Zambello stacks global slate

Director works to bring shows to new audiences

“Very few shows work globally,” says director Francesca Zambello. “Most play better on one side of the Atlantic or the other.’

Zambello, though, has a title with notoriety on both sides of the Pond — “Rebecca,” the classic British bestseller that was turned into an Oscar-winning best picture by Alfred Hitchcock, and which, in tuner form, is enjoying a three-year-and-counting run in Vienna. Following a recent London workshop with Sierra Boggess and Brent Barrett that was directed by Zambello, it’s now on the brink of production.

But Zambello, currently in London creating a joint Royal Opera and Royal Ballet production of Tchaikovsky’s comic rarity “The Tsarina’s Slippers,” has a decision to make: She’s in discussion with producers Ben Sprecher and Louise Forlenza over whether “Rebecca” should open in North America or London.

On the U.K. side, “Rebecca” is a beloved Brit title by Daphne du Maurier. There is, however, no tradition of European hits transferring to the U.K. So Zambello has hired Christopher Hampton, dramatist and co-librettist of Andrew Lloyd Webber’s “Sunset Boulevard,” to rewrite the book.

“Christopher has been invaluable in pointing it more toward the expectations of an English-speaking audience,” Zambello says. “It’s a big, bold, romantic musical and an unconventional love story because it’s a mystery. Hitchcock created an amazing visual feast out of it. I think music can be expressive in an equally brilliant way that allows for the surreal world of the dark house and its shadows to take on a dramatic persona.”

The timing of the show will partly depend on Zambello’s dance card, which is not exactly empty. Last year saw 12 Zambello productions worldwide and she’s not slowing down.

In addition to the Tchaikovsky — “We’re zoning in on the Christmas territory normally occupied by ‘The Nutcracker’ ” — she’s three-quarters of her way through a Ring cycle for San Francisco Opera and is developing an opera-house-scale version of “Show Boat” at Chicago Lyric Opera, with a new book by Doug Wright refocused around the character of Magnolia, in an attempt to solve the show’s famous second-act problem.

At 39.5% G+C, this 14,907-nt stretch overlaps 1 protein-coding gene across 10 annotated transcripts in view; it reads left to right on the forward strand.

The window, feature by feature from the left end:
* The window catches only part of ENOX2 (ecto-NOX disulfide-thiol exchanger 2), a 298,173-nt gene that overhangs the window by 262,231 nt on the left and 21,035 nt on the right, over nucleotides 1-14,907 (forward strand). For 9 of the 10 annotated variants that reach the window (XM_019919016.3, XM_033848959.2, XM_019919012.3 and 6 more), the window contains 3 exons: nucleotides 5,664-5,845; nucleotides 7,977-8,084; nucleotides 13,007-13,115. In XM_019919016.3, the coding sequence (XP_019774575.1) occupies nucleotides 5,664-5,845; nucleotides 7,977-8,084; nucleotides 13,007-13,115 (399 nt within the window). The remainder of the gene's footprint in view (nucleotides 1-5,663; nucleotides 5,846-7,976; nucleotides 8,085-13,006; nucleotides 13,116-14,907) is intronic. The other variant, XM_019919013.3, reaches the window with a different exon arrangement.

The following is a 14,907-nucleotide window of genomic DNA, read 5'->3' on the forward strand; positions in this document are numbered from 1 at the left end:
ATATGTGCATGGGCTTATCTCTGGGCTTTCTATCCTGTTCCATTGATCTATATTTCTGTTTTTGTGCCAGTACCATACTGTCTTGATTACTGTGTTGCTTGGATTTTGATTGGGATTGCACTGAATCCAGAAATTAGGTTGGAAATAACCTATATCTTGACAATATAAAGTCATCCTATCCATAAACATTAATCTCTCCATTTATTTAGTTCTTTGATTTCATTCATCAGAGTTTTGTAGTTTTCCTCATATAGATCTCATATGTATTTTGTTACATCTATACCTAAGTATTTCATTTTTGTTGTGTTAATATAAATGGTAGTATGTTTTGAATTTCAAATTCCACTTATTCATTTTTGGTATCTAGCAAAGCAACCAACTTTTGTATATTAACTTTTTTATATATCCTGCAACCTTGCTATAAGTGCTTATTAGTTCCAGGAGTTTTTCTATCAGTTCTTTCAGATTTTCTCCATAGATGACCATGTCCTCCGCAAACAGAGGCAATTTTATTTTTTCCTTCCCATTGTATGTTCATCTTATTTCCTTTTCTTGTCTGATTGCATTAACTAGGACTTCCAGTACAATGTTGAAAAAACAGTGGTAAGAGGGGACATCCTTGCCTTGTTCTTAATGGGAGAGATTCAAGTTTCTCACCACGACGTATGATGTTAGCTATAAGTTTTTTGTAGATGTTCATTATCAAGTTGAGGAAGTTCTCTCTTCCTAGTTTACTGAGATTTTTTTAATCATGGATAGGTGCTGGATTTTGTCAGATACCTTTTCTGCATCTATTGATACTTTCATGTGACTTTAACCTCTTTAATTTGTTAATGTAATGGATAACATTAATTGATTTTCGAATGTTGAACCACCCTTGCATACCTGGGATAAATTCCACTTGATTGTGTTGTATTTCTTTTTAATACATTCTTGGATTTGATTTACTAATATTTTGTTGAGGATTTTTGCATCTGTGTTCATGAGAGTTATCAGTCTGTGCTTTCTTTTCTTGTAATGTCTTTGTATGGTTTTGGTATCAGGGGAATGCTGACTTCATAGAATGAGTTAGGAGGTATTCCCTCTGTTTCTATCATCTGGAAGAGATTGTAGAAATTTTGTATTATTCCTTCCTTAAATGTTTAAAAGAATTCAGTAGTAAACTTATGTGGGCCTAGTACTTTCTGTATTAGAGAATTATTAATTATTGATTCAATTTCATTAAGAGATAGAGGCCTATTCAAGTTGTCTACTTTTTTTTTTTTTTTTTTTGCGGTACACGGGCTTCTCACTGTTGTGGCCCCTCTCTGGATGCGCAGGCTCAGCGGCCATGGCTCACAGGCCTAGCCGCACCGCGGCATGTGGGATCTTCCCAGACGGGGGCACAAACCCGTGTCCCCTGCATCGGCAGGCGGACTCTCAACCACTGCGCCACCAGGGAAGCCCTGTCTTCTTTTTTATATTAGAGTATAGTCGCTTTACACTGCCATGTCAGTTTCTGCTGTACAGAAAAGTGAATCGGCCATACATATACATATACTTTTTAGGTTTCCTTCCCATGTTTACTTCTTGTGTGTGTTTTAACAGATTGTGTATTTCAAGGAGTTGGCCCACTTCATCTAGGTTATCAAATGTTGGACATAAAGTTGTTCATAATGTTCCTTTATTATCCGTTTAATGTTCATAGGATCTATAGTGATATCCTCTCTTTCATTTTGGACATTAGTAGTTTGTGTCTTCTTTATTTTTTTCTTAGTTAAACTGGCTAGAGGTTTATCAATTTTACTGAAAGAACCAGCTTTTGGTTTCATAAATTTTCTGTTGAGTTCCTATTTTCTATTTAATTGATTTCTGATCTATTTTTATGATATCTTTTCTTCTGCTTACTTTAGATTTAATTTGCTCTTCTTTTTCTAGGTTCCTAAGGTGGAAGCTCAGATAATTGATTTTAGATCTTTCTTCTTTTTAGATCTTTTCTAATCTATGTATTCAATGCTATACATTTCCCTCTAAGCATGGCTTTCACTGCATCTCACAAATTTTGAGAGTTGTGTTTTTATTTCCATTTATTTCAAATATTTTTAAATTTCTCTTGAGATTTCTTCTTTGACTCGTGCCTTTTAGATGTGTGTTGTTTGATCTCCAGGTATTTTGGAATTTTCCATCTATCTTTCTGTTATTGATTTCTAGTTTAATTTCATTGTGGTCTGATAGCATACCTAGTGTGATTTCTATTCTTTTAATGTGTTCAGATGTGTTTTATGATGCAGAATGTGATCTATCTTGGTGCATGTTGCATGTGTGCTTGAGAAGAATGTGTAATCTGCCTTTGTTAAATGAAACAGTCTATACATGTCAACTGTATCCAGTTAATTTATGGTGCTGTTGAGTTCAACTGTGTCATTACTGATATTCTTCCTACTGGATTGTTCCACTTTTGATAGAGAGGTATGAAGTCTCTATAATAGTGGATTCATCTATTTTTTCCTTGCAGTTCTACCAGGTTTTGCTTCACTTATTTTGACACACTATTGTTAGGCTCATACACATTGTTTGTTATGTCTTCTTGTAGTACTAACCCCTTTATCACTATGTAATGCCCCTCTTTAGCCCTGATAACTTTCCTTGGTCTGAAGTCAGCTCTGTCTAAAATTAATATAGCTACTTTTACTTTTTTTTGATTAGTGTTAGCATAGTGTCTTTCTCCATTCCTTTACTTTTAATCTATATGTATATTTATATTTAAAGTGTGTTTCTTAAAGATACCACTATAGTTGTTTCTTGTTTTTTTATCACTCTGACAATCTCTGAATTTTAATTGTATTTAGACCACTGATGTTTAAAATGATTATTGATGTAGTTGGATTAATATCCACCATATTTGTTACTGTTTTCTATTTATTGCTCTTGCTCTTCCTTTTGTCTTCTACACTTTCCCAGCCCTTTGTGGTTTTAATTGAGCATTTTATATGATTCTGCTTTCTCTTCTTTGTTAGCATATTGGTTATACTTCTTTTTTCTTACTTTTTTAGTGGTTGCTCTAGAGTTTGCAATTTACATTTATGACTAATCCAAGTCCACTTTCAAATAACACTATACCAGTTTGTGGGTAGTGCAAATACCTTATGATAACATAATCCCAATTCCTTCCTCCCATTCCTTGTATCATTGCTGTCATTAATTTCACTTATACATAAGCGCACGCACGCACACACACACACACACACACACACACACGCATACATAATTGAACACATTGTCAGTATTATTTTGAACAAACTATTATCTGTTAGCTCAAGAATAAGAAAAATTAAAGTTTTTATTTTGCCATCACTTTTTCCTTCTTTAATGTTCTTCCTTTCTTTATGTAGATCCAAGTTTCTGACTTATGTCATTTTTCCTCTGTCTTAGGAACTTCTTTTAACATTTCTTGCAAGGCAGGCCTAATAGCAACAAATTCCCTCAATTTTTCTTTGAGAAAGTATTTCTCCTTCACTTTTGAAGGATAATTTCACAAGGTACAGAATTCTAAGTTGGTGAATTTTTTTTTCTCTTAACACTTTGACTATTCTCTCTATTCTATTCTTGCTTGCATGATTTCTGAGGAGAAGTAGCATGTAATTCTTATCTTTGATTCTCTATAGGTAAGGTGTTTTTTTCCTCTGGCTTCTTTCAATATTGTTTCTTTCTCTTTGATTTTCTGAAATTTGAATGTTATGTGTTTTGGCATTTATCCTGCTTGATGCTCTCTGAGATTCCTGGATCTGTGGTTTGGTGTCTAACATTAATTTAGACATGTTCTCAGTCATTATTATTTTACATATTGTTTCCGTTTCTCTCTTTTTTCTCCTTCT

Meanwhile, for the Guthrie in Minneapolis, Zambello and playwright Marsha Norman are adapting Louise Erdrich’s passionate novel “The Master Butchers Singing Club” into a new play with music.

“It will use existing American music and German folksongs and lieder,” Zambello says. None of Erdrich’s many novels has been adapted, but Zambello persuaded her to wait on selling film rights because she believes the book’s multiple layers of reality are more suited to theater. It will receive a reading at the Guthrie in January.

Zambello is also developing a musical with “Les Miserables” composer Claude-Michel Schonberg, a contemporary retelling of a classic work currently under wraps; and “Heart of a Soldier,” a rock opera by Chris Theofanidis based on the book by Pulitzer-winner James B. Stewart, scheduled to open in late 2011.

If that weren’t enough, there are tours. A scaled-down version of Zambello’s Disney show “The Little Mermaid” is in the works, a production not treated kindly by critics on Broadway. The director argues, however, that there was a disconnect between the critical response and the need to attract a different, younger audience.

“People must realize that if you don’t interest audiences when they’re this age, they’re never going to grow up to like Tom Stoppard,” she says. “We have got to be making theater for audiences of the future.”

That’s also part of the thinking behind her current tour of “Little House on the Prairie,” a show that bypassed Gotham. Did so-so notices mean she and the producers ran scared?

“What’s more important is that it should run across America,” Zambello says of the production. “There’s an audience I believe that will connect with the piece, so why not connect with them? You don’t have to go to New York to do that. I don’t think Broadway has to be the epicenter of American theater. It’s an integral part of it, but if we want to keep theater alive, we have to think about our whole country.”

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